Dairy cow slaughter has seen unprecedentedly high numbers, setting new records every week through March. The U.S. milk cow herd has been reduced by 79,000 head in the past year.
However, some producers considering exiting the business have hung on because of weak cow prices, Sarina Sharp, dairy risk manager and author of the Daily Dairy Report, told the audience at the Central Plains Dairy Expo in late March. “As milk and cow prices rise, there will be another wave of sellouts,” according to Sharp. Some will continue production under new owners but others will not, given environmental concerns, the cost of technology upgrades and labor issues.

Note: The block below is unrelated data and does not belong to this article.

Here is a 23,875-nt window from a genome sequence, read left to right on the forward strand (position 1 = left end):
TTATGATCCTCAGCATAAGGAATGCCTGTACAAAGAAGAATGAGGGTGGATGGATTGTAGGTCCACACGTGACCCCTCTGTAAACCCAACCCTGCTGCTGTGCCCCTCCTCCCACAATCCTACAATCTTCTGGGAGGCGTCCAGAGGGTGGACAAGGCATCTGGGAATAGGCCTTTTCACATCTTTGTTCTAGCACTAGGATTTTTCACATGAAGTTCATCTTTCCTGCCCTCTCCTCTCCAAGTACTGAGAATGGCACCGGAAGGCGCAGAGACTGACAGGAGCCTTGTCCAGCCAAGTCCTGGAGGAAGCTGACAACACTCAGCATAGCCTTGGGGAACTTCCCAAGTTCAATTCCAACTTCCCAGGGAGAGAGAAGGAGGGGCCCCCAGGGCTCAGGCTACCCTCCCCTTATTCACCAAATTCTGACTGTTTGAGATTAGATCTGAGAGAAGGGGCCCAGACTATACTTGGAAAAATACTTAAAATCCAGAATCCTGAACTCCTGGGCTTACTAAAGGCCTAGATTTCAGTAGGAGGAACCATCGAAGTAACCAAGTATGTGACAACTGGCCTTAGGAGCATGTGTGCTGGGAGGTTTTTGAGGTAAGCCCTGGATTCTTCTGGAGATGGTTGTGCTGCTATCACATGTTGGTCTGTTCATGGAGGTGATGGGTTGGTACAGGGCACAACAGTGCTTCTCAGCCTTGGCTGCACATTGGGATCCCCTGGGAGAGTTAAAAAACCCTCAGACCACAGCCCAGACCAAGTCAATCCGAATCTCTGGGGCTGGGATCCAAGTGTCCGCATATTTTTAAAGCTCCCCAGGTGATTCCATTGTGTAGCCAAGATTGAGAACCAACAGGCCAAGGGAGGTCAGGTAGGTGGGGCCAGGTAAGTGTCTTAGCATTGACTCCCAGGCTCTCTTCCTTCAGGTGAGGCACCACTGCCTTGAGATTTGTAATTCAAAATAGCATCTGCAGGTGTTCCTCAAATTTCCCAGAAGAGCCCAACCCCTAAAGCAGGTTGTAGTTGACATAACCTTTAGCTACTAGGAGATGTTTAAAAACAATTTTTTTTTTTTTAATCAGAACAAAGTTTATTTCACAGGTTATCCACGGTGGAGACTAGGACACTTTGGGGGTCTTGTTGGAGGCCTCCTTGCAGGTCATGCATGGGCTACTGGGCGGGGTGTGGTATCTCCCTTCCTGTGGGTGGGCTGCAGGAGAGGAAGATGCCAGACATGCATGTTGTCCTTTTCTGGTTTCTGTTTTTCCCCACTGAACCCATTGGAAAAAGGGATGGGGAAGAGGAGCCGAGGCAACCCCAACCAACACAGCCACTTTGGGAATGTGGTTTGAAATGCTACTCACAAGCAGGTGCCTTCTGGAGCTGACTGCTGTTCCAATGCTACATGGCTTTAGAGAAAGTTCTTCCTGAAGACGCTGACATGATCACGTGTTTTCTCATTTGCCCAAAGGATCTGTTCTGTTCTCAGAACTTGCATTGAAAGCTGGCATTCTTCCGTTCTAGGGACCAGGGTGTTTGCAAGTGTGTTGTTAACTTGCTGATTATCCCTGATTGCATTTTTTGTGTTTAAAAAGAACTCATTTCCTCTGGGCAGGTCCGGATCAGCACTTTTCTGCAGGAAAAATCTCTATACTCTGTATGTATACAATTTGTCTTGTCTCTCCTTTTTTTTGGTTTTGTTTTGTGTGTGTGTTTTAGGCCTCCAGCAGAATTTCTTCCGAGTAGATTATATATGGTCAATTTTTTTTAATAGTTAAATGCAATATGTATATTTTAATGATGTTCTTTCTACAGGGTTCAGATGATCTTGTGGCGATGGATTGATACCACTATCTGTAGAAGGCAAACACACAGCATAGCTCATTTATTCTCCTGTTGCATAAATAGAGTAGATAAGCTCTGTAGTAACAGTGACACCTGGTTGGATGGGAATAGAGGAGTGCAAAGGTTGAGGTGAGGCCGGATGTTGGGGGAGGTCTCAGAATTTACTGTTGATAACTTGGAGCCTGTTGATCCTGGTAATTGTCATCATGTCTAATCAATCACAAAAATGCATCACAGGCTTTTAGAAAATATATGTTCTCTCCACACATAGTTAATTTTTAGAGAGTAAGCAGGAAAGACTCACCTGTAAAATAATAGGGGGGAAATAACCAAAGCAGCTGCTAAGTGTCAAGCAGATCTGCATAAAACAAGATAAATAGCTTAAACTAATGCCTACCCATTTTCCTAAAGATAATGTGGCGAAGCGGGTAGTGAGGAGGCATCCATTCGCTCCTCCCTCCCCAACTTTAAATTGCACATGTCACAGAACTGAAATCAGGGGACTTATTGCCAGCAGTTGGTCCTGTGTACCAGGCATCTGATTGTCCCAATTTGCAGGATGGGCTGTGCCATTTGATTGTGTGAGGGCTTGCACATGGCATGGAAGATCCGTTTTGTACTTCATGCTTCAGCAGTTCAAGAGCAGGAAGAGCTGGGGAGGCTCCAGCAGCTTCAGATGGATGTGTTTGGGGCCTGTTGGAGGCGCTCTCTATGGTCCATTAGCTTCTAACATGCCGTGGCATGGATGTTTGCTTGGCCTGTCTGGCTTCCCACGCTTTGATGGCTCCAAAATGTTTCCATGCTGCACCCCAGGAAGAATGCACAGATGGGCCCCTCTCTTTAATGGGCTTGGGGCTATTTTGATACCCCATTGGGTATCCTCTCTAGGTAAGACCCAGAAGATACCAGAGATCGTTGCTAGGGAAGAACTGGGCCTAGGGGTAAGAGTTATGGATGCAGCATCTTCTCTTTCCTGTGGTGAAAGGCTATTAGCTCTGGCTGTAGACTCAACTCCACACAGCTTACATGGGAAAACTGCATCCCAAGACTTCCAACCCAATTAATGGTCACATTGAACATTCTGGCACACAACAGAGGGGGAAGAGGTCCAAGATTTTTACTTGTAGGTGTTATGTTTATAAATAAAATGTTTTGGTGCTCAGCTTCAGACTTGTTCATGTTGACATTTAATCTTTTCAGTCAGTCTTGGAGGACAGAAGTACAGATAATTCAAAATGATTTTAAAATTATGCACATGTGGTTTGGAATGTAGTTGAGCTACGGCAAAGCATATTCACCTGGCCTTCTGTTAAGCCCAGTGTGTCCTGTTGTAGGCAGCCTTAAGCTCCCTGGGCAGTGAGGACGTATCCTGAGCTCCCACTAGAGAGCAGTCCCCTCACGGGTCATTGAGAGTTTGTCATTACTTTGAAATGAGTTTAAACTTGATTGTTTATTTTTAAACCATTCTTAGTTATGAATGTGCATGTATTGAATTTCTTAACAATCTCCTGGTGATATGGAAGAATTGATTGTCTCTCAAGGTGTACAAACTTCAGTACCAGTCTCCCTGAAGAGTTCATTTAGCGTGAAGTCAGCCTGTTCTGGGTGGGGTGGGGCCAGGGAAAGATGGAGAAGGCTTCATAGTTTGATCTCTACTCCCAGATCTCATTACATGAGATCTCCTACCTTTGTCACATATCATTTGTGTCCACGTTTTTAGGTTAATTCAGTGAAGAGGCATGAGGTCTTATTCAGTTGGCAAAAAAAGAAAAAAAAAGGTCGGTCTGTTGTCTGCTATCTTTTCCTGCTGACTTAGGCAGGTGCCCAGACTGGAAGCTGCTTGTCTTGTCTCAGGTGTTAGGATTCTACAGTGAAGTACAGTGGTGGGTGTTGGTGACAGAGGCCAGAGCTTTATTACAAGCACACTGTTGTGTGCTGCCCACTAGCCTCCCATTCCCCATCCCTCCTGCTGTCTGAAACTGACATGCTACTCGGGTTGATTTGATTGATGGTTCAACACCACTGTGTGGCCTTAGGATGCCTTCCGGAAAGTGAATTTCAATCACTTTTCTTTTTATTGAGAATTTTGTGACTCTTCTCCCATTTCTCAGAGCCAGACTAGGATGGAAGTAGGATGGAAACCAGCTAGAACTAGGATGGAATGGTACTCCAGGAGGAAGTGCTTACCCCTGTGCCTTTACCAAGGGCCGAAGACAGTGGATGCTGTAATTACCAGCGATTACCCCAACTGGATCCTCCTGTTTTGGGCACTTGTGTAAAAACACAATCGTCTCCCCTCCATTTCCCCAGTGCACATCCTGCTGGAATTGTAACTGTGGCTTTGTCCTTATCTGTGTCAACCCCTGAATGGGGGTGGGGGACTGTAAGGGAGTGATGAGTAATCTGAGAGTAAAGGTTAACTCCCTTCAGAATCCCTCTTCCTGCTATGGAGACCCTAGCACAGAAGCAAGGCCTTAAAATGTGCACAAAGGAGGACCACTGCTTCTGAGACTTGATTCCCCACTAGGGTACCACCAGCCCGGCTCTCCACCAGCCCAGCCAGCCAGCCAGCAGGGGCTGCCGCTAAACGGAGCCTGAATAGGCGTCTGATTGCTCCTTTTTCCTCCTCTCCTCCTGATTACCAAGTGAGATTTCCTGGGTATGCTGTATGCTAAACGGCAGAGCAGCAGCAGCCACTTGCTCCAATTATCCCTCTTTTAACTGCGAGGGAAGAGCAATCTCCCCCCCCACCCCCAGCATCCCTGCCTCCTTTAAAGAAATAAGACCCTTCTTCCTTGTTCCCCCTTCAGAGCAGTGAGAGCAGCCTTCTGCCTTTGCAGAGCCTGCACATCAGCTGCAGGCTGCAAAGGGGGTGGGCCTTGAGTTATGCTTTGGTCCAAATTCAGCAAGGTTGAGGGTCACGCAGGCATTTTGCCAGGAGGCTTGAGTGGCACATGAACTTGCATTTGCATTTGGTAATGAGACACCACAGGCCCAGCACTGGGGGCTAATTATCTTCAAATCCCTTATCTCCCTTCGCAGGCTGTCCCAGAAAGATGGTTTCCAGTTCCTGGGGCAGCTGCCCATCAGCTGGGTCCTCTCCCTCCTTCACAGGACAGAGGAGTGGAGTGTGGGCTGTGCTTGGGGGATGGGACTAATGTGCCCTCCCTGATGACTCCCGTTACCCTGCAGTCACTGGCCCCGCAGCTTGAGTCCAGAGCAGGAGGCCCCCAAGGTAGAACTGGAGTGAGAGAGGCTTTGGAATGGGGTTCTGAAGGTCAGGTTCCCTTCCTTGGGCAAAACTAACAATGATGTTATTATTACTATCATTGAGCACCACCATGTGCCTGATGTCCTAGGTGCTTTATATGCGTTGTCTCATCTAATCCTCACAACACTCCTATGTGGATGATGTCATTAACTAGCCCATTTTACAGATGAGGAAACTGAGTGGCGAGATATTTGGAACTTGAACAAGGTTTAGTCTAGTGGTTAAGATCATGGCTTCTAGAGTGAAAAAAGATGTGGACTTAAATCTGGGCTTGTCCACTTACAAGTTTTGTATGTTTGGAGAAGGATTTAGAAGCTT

Strong demand for lean beef will support cow prices going forward. Operations continuing in dairy will see a benefit from selling cows and buying springers, thereby increasing productivity. Average springer values fell from 2014 into the end of 2018, from almost $2,400/head to barely over $1,000, but now are firming.
In addition, “we are making fewer heifers and investing less in caring for them because they are so cheap,” she said. “Not long from now, we may start to wonder where all the heifers are.”